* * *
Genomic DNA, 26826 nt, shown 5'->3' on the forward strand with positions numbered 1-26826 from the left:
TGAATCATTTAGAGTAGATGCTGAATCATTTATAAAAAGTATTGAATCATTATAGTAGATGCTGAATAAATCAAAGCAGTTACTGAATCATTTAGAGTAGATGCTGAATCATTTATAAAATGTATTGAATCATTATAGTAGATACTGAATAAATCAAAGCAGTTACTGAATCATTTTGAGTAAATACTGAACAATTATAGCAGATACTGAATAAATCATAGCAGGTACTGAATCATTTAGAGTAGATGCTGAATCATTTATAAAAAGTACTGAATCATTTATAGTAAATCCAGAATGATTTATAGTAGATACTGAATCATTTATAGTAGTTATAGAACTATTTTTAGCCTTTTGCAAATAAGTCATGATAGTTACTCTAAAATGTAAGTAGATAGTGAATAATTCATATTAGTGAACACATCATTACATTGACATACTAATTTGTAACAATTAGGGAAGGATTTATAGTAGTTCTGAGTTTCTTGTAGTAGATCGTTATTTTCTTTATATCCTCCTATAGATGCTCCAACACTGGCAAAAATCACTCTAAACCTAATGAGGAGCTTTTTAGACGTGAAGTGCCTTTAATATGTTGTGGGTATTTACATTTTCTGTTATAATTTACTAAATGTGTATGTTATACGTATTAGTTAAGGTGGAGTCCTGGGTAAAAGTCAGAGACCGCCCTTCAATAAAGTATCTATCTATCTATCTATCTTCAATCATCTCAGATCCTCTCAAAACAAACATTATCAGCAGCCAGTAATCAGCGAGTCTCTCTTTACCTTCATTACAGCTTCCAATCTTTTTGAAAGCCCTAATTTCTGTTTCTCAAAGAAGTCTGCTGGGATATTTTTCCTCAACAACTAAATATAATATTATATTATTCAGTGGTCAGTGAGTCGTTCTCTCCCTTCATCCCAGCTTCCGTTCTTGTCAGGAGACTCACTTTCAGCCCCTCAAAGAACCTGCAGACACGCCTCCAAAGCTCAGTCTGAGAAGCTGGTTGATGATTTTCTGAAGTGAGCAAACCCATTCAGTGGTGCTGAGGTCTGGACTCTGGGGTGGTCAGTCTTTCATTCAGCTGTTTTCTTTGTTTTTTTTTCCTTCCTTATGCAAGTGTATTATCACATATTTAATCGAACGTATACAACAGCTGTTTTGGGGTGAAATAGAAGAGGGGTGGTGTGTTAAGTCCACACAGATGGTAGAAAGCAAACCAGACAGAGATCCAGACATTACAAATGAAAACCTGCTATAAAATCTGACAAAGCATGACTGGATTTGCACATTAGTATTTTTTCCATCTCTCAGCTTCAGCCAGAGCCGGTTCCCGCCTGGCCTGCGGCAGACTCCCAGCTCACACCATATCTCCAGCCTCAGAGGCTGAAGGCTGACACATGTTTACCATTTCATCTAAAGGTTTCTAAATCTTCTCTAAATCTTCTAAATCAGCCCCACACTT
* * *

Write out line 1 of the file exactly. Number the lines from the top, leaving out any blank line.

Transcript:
Genomic DNA, 26826 nt, shown 5'->3' on the forward strand with positions numbered 1-26826 from the left: